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How Ireland does business with Saudi Arabia, a regime with a questionable human rights record

Several Irish people lead projects there, and exports from Ireland in the first five months of this year were €390m

The director of football of the Saudi Pro League is clear about his ambition: sign “all the top players” and make it one of the strongest competitions in the world within two years. While Ronaldo, Neymar, Jordan Henderson and Karim Benzema have led the defections from European clubs to the desert kingdom, another wealthy Saudi outfit is starting a recruitment drive.

Peter Bellew, an economics graduate from Trinity College Dublin, had senior roles at Ryanair, Malaysia Airlines and EasyJet before being hired last March as chief operating officer of Riyadh Air, a new Saudi airline owned by Public Investment Fund, the country’s sovereign wealth fund. He has since been joined by Ray Gammell, the former army officer from Greystones, as chief corporate development and enablement officer.

Riyadh Air needs a lot of pilots. Bellew has said the interview process will start in September and “with 39 aircraft coming, we’re going to hire 700 pilots across the next three years”. Just as European football clubs dread the Saudi knock on their dressing-room doors, airlines such as Aer Lingus and Ryanair must be nervous about losing cabin crew to a well-resourced rival.

Enda Corneille, who has been a country manager for both Emirates and Aer Lingus and is now chairman of the Arab-Irish Chamber of Commerce, says the launch of Riyadh Air offers opportunities not just to personnel but to Irish leasing companies, the likes of AerCap, Avolon and SMBC Aviation Capital. “There is a well-documented shortage of aircraft coming from manufacturers and long lead times so I would imagine Riyadh Air will be leasing significant numbers of aircraft,” he said. “Ideally, in aviation, you want to lease half your fleet and own the other half. With the lag in delivering aircraft, short-term leasing may be their only option.”


While Bellew and Gammell get a new airline off the ground, DAA International is helping to open a new Saudi airport. Last year, the agency won a contract to operate the Red Sea International Airport, which is being built on Saudi’s west coast. DAA International already manages Terminal 5 at King Khalid International Airport, where Riyadh Air will be based, and recently won a five-year contract to manage King Abdulaziz International Airport in Jeddah, the main entry point for pilgrims to Mecca.

Nick Cole, chief executive of DAA International, will be among the speakers at a forum in Dublin’s Mansion House on September 13th, jointly organised by the Arab-Irish Chamber of Commerce, the Department of Foreign Affairs, Bord Bia, Enterprise Ireland and Emirates. He will be joined by Niall Gibbons, the former chief executive of Tourism Ireland, who earlier this year was hired by Neom Tourism, an agency promoting a new 10,000-square-mile carbon-free city being built on the Red Sea coast.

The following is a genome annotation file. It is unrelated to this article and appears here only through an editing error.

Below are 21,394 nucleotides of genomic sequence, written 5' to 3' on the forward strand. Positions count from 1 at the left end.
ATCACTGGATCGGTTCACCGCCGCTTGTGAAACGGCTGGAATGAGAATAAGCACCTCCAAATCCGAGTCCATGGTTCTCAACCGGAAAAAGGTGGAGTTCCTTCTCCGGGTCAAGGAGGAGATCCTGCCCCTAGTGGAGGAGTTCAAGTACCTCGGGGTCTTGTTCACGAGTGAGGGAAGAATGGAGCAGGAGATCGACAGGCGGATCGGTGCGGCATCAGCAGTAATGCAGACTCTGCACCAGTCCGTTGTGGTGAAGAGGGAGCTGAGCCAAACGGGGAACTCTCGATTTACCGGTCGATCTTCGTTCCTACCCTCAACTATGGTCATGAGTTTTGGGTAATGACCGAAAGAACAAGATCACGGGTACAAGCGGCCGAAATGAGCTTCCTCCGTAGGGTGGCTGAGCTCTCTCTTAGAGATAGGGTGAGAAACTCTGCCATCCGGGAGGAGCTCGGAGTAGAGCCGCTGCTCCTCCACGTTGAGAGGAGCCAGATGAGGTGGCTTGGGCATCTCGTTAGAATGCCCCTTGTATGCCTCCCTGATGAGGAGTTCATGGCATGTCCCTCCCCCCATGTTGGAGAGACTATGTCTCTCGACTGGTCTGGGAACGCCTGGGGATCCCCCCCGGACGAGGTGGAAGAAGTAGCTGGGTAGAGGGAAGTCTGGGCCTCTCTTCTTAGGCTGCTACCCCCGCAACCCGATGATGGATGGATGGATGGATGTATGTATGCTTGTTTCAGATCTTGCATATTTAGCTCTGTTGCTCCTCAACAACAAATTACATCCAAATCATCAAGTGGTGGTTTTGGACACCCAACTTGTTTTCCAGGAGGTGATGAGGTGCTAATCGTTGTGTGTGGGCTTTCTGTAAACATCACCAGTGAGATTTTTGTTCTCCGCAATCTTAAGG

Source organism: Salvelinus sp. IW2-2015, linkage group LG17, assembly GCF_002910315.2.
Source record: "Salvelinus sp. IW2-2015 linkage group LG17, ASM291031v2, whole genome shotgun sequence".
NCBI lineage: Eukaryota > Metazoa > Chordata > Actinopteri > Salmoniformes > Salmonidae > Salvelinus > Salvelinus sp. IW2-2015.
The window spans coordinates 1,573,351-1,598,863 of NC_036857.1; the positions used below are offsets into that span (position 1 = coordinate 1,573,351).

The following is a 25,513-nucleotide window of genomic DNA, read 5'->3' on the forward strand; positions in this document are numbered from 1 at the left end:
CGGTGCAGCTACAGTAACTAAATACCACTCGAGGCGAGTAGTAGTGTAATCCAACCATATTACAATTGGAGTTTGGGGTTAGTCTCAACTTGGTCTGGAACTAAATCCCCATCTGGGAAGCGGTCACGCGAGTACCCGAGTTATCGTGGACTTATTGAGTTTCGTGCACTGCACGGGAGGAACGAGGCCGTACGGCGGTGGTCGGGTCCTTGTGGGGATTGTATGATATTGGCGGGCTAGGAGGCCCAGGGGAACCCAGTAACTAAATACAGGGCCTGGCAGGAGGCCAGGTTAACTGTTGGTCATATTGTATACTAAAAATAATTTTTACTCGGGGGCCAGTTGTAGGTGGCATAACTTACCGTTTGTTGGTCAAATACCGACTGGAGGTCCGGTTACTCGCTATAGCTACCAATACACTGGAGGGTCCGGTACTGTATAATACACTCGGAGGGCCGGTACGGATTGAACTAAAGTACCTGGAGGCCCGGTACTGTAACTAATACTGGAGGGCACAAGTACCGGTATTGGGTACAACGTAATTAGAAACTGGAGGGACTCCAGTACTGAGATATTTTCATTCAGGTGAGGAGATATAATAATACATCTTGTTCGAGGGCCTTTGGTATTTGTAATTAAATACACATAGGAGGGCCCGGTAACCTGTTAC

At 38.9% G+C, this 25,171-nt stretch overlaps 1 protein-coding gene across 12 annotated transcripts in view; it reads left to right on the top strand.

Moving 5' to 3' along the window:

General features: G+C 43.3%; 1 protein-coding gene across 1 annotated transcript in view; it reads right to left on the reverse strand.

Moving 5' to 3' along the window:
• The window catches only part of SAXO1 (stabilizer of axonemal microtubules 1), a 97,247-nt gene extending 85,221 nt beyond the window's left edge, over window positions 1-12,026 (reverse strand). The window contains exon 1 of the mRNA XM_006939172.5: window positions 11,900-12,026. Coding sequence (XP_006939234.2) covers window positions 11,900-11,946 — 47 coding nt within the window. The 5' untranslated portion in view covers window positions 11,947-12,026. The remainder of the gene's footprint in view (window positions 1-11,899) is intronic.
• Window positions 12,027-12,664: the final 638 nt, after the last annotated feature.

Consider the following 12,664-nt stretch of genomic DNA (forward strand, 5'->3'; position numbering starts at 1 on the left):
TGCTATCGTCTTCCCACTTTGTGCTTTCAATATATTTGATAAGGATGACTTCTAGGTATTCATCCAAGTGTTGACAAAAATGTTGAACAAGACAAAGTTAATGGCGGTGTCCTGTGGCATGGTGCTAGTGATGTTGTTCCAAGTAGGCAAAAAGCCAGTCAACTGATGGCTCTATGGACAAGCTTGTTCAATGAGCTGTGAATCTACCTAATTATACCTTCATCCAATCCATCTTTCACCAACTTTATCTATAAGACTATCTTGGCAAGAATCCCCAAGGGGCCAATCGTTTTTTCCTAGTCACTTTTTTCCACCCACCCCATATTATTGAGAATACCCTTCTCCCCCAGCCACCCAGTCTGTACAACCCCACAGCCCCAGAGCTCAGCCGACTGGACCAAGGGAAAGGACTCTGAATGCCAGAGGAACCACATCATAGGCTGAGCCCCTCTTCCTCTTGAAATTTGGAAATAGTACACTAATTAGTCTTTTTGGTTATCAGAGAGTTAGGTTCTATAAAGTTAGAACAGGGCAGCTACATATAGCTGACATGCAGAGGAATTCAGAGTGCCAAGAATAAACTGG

Vision 2030

These new airlines, airports and cities are all part of Vision 2030, a programme devised by Mohammed bin Salman, the crown prince, to wean the desert kingdom off its dependence on oil and to develop public services. It is an almost unprecedented economic and social experiment and one that MBS, as he is known, is backing with all the state’s immense resources.

In practical terms, it means abundant opportunities for Irish companies and entrepreneurs. As Enterprise Ireland points out, “giga projects” within Vision 2030 include Red Sea Global, another tourism project on the west coast; turning the historic town of Diriyah into a city; and Roshn, real-estate development which aims to increase the rate of home ownership to 70 per cent within a decade. “Irish companies have already won business with these projects,” Enterprise Ireland points out.

Another recent Saudi recruit is Tony Coveney, a brother of enterprise minister Simon, who has been appointed manager of Marriott’s two Red Sea resorts including Nujuma, the first property in the Middle East to carry the Ritz-Carlton Reserve brand.

Browse a list of Neom staff on LinkedIn and you’ll spot many Irish names among senior staff. John Kilmartin, hired as a senior manager of business attraction last November, is a former director with IDA Ireland. Gavin Donovan, a development lead who started with Neom in January, was project manager at Hibernia Reit.

Kingspan, engineering companies Nicholas O’Dwyer and the Jones Group, plus Alliance Aviation Group are among the Irish companies doing significant business in Saudi Arabia. Ornua has a base in Riyadh, where it manufactures white cheese using Irish dairy.

After the United States and China, Saudi Arabia is the largest importer of Irish agri-food outside the European Union. Keoghs crisps, Butlers chocolates, Red Mills horse feed and Kerrygold all sell into the country. After agriculture minister Charlie McConalogue completed a trade mission to the country last year, he announced an expansion of beef exports.

Enterprise Ireland says exports by its client companies to Saudi Arabia were down by 1 per cent in 2022. The value of Irish sales in the first five months of this year was €390 million, however, up from €363 million in the same period in 2022, according to the Central Statistics Office.

The interchange between the two countries is completely one-way, though, with no investment of any note by Saudi Arabia here, apart from in bloodstock. The retail giant Fawaz Alhokair Group was close to investing in a development on the north quays in Waterford a few years ago but pulled out of negotiations at the 11th hour.